FirstLife Blog

Be Opened

Posted by Josh Durham on

It is easy enough to find reference to First Baptist’s involvement through the church itself or, by extension, through various members.  Most of this is of the surface variety; brief notations on which prominent member of the church became a prominent member of which Board of Trustees at This Deaf School or That, who the first Deaf congregants were, who started the first Deaf Department (a female, by the way, who was also the first to sign sermons). The church’s and members’ efforts in Deaf outreach and ministry ranged from one of the first Deaf Sunday Schools in the state to international efforts in establishing Deaf churches. The information itself may not be in-depth but it quickly becomes apparent that First Baptist’s involvements in the Deaf community have been, from the beginning, extensive and typically ahead of their time. (Read the full history here.)

While searching for references to First Baptist’s enlightened involvement in Deaf ministry I stumbled across the phrase “that lamentable condition.” This was not directly attributed to the attitudes of anyone involved with First Baptist, but, apparently, was a common phrase used to describe deafness in the 1800’s. And, progressive as they may have been, is it fair to expect much more than that from our First Baptist Forefathers? In truth, how many of us, the “sound of body,” have not entertained the question, “Would you rather be paralyzed, deaf or blind?” Surely, many of us would fall hard into one camp or another, deeming it to be the lesser evil. Perhaps it’s natural for us “Normal-Types” to entertain such thoughts. In fact, reading through some materials I received from Arthur Clayton, I learned that the vast majority of human history has interpreted deafness through the medical view, e.g. deafness is a kind of brokenness which should be fixed if possible. The result has been centuries of extreme medical experiments and varying degrees of forced isolation.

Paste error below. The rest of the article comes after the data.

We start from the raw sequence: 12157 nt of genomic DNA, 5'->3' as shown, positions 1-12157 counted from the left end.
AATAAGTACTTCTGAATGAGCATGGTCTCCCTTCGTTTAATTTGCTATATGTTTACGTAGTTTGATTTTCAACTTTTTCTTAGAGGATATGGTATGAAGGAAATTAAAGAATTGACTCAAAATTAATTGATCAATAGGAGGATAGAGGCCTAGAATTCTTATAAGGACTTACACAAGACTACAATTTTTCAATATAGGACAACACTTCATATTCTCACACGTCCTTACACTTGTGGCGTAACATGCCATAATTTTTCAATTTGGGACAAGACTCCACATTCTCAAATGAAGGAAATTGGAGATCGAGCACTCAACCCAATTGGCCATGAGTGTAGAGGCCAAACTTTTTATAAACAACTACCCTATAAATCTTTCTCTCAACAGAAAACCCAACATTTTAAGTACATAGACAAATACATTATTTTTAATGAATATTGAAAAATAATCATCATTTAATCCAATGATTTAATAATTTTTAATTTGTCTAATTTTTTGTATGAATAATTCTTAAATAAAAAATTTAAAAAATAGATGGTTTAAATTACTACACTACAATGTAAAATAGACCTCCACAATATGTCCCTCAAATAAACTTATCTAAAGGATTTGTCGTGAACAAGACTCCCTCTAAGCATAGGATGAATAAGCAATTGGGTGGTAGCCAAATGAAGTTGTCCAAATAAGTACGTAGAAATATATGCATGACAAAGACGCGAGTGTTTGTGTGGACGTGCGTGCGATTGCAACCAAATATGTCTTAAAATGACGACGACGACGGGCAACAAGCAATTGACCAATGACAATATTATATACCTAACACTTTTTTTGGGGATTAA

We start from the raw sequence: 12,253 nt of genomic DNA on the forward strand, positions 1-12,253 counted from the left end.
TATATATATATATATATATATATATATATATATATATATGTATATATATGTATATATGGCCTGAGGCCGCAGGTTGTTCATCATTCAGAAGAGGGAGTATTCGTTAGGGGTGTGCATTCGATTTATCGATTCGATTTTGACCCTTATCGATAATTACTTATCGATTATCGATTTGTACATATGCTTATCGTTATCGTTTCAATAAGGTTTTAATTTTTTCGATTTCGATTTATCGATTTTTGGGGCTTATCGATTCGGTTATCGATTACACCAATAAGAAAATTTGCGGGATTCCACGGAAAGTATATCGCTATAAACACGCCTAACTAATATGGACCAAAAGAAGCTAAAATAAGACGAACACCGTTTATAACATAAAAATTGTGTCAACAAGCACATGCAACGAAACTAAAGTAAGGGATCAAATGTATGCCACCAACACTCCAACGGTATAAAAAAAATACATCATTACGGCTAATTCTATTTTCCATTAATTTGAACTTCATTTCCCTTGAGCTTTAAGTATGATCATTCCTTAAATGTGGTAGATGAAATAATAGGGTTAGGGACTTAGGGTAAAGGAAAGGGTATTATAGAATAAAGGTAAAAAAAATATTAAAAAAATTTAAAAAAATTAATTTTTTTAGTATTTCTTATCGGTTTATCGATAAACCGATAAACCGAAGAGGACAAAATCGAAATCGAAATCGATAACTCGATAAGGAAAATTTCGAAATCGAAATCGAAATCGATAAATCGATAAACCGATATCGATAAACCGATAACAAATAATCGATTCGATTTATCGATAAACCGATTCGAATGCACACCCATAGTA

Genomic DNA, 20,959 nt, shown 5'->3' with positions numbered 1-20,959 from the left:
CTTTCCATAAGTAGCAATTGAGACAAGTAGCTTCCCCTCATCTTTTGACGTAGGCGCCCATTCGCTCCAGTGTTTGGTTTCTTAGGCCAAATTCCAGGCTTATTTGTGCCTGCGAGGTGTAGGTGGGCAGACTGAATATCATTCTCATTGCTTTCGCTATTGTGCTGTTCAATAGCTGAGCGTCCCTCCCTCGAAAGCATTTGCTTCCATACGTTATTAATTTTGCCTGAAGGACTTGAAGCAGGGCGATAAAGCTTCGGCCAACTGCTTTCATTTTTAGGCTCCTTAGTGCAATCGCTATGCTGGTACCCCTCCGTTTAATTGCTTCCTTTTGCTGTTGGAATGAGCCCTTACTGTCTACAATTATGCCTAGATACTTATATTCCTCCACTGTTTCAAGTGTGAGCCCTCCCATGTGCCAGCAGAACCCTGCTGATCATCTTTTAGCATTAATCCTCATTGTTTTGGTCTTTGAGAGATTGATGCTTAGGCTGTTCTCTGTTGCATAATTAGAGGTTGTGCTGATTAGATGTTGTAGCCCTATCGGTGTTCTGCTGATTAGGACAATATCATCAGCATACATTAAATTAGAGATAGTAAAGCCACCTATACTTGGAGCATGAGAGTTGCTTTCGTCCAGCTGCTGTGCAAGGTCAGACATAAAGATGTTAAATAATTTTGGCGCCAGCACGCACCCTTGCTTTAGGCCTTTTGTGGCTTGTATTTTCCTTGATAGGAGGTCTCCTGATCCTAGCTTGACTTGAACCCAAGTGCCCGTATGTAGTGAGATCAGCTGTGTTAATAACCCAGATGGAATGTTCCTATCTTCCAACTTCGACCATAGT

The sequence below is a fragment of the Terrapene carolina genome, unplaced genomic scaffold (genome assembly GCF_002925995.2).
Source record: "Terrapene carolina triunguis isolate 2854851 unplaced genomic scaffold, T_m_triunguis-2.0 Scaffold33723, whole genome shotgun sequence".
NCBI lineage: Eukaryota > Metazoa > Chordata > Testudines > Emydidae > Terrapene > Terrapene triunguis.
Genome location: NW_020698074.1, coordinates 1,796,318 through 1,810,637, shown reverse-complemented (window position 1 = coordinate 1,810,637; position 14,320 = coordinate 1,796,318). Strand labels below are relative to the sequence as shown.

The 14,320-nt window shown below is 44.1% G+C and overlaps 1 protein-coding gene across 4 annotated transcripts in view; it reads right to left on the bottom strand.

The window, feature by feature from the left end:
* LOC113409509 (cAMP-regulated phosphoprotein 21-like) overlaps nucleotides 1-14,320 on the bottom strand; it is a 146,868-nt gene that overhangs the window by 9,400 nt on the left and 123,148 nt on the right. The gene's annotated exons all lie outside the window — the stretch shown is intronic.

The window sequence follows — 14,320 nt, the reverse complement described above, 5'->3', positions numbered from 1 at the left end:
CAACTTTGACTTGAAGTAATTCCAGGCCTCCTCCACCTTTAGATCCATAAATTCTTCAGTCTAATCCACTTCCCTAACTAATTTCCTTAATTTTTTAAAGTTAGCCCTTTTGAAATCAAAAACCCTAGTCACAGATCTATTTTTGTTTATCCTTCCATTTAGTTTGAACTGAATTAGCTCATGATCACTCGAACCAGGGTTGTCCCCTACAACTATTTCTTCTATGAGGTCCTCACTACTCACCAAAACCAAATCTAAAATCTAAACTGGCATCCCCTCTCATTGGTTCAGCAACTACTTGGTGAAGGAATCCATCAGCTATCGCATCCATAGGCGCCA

It’s not so hard to understand that view. After all, the world is dangerous enough to navigate for those with full use of all their senses, and the medical community genuinely believed it was acting in the best interest of the Deaf. The harder truth was learning that religious communities through history have taken similar views. The most extreme examples would be violent attempts to exorcise the demon responsible for the deafness or even the belief that a person who could not physically hear the Gospel was inherently deaf spiritually; literally incapable of faith. More cruelty, more isolation.

We are all familiar with deafness as a metaphor for sinfulness, rejection of God’s truth. Isaiah 6: 10 says, “For the hearts of these people are hardened, and their ears cannot hear,… and their hearts cannot understand, and they cannot turn to me and let me heal them.” Clearly, verses like this do not mean that a person physically stops being able to hear God’s word, rather he refuses to listen, refuses to contemplate God’s message.  But, somewhere in the course of history, tragedy struck in the form of human understanding. Some people have taken strict literal interpretations of verses like this. In various times and places, those who were physically deaf - a condition beyond their control - were intentionally prevented from joining the body of Christ.  Shockingly, this ignorance persists.